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Perfect Pairing

Filmmaker Bob Ray and The Oly Rollers are a match made in roller derby heaven

Bad Girl, Good Woman league founders (2000), from left: Nancy Haggerty, Anya Jack, April Hermann and Heather Burdick. Photo by

The Oly Rollers are badasses. There's no doubt about it. You don't become a national champion roller derby team without having a little badass up your sleeve.

Filmmaker Bob Ray, from Austin, Texas, is also kind of a badass. Ray, though, just happens to be the kind of badass that gets his kicks from bringing tattooed humanity to the screen, and capturing history forever. His recent documentary, Hell on Wheels - the story how a group of passionate and driven woman in Austin, way back in 2000, created what's now the worldwide roller derby resurgence - is just such a feat. The woman captured in Ray's film, members of "The Lonestar Rollergirls" and "Texas Rollergirls" - most of them also members of Austin's famous music and arts scene - triumphed through grit, hard work and perseverance. All of this is brought to life by Ray and his filmmaking partner Werner Campbell - making for cinema that's just as captivating as watching tattooed woman in skirts pummel the crap out of each other.

In many ways, Bob Ray and The Oly Rollers were meant for each other - which makes Friday's screening of Hell on Wheels at the Capitol Theater a perfect pairing. Not only will The Oly Rollers be on hand for the event, but so will Ray - answering questions about the film directly after its showing.

It's a guaranteed double helping of badass. Trust me.

Or trust Ray ...

"I had the opportunity to screen (Hell on Wheels) with the Oly Rollers, who are badasses on the track right now. It was a great opportunity and looked like fun," says Ray of his trip to Olympia in promotion of the film. Ray will also appear in Seattle with the Rat City Rollers on his swing through the Northwest - which he considers one of the strongest roller derby regions in the country at the moment. While the roller derby resurgence started in Austin, catapulted by the woman captured in Ray's film, there are now over 450 leagues nationwide. Ray attributes roller derby's success in the Northwest to the same things that originally made it viable in Austin, a strong music, arts and counterculture community.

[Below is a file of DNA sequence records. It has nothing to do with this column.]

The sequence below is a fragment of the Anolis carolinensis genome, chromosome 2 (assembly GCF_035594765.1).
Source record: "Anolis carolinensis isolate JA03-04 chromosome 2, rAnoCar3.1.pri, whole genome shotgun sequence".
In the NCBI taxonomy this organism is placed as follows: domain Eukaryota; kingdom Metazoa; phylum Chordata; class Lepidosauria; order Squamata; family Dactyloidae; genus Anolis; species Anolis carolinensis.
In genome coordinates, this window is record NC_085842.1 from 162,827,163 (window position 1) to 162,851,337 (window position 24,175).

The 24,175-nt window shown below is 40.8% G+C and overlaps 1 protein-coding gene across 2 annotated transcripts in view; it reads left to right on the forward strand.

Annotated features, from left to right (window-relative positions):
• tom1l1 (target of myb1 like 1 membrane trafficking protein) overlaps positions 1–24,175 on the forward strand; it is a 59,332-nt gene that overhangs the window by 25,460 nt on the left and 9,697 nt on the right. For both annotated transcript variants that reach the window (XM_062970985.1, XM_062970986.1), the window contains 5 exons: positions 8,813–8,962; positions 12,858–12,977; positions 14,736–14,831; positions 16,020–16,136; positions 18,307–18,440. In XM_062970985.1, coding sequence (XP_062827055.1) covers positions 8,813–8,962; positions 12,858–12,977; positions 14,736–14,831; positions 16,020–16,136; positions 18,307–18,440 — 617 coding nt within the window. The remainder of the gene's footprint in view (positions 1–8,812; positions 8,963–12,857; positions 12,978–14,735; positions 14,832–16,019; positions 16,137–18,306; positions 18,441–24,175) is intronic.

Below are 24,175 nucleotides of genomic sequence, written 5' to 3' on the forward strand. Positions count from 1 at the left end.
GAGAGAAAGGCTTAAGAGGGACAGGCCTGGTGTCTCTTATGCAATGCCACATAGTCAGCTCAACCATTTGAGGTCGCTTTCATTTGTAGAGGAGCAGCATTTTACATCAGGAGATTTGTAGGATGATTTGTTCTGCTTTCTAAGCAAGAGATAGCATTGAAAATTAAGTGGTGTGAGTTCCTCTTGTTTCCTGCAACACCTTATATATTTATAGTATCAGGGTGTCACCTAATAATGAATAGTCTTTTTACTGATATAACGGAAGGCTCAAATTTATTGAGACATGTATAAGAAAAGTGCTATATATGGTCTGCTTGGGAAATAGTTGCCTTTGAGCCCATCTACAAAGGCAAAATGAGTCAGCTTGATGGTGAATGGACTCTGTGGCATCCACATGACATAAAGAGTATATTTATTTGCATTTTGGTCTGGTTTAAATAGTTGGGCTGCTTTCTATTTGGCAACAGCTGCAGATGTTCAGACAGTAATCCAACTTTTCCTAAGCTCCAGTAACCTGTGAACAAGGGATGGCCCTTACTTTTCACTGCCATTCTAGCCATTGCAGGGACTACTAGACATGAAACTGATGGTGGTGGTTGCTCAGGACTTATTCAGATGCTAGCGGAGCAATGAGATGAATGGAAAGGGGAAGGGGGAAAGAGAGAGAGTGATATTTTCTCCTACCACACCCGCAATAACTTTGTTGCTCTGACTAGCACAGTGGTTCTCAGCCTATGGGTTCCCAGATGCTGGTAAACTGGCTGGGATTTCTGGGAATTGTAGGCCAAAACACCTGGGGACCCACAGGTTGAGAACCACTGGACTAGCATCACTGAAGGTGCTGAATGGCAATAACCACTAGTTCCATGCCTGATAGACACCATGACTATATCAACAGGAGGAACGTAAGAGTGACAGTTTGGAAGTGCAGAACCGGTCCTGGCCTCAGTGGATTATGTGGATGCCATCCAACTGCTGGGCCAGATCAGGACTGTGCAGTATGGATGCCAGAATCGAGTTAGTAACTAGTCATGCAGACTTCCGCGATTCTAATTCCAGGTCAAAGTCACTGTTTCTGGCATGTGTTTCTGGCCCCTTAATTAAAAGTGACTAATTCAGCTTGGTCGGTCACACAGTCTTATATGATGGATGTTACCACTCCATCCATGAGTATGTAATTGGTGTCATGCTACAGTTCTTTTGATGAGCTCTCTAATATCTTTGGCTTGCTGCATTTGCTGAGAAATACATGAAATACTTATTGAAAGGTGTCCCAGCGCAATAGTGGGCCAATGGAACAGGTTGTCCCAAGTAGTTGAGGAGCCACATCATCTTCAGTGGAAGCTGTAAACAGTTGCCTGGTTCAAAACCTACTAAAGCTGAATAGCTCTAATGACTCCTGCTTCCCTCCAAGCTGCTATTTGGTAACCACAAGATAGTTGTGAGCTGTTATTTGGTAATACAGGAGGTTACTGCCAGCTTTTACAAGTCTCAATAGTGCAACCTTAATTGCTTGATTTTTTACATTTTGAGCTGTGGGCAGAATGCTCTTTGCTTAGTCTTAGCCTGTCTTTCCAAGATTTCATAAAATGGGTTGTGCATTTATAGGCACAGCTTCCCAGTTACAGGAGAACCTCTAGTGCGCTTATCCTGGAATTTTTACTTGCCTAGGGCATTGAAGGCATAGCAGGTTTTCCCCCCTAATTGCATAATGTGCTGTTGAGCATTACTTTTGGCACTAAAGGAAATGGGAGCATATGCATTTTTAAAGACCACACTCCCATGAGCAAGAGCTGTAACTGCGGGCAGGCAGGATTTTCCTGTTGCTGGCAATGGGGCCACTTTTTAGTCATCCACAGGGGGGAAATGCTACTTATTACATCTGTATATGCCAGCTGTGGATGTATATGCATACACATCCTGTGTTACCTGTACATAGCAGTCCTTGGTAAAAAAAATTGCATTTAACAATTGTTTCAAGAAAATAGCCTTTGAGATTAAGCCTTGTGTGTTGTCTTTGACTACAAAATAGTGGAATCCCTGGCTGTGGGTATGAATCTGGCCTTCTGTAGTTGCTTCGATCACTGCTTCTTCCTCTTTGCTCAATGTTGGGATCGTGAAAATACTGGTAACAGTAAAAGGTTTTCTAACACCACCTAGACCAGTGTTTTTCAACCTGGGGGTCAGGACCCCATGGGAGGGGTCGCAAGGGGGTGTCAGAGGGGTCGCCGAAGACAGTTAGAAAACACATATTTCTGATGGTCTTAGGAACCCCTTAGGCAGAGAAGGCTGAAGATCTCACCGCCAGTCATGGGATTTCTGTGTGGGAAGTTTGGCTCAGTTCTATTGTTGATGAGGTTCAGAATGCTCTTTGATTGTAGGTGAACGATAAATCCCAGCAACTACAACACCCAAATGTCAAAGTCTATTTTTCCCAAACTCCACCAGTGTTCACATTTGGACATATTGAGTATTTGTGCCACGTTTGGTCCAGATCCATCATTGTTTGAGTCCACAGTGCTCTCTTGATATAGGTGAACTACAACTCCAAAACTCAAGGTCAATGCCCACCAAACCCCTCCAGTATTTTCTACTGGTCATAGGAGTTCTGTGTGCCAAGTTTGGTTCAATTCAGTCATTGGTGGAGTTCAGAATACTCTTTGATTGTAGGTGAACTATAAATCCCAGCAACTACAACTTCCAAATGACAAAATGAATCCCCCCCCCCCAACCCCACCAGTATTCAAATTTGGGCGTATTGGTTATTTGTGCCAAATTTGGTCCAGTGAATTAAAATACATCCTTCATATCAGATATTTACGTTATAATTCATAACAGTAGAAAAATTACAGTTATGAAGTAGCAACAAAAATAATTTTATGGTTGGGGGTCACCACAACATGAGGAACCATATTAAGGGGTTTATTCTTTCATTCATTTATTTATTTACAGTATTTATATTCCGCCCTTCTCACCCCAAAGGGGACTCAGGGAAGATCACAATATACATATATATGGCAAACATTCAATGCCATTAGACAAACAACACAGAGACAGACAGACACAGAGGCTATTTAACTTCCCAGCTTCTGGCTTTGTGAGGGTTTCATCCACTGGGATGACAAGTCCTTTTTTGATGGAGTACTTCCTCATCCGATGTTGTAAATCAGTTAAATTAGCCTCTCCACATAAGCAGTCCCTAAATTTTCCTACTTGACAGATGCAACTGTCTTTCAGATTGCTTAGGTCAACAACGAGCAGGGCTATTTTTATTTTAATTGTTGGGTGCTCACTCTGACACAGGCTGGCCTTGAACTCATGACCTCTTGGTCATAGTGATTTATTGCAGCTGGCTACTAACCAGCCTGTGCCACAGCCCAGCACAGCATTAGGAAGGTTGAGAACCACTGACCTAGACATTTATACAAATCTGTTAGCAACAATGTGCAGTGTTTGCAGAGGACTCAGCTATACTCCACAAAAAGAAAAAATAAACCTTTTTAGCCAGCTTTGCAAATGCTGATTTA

"It make perfect sense," says Ray. "The Northwest is a fertile breeding ground." From what he's witnessed, at least in Austin, Ray says most of the woman involved in roller derby - a number that's continually growing - come to the sport for similar reasons. Many are former athletes, but just as many either just plain hate other (girly) woman, or are looking for a place to be tough, physical, and develop an alter ego where they're expected to be aggressive. Roller derby presents a place for women that fall through the cracks, he says.

It's a winning recipe - just like the film, which matches equal parts real life struggle with roller derby action.

"It's not really about roller derby," says Ray of Hell on Wheels. "It's more about a group of passionate, committed people fighting tooth and nail to create something."

Hell on Wheels screening with Bob Ray and The Oly Rollers

Friday, May 7, demonstration outside at 8:30 p.m., film at 9 p.m.
Capitol Theater, 206 Fifth Ave., Olympia, 360.754.6670

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angie said on May. 06, 2010 at 7:49pm

Matt, I can't believe you met the man, you spoke to him, you wrote the article, and you didn't convince him to come to Tacoma to show his movie? We have The Grand. We have the Blue Mouse. We have Dockyard Derby Dames. Tacoma is Gritty fergoodnesssake!

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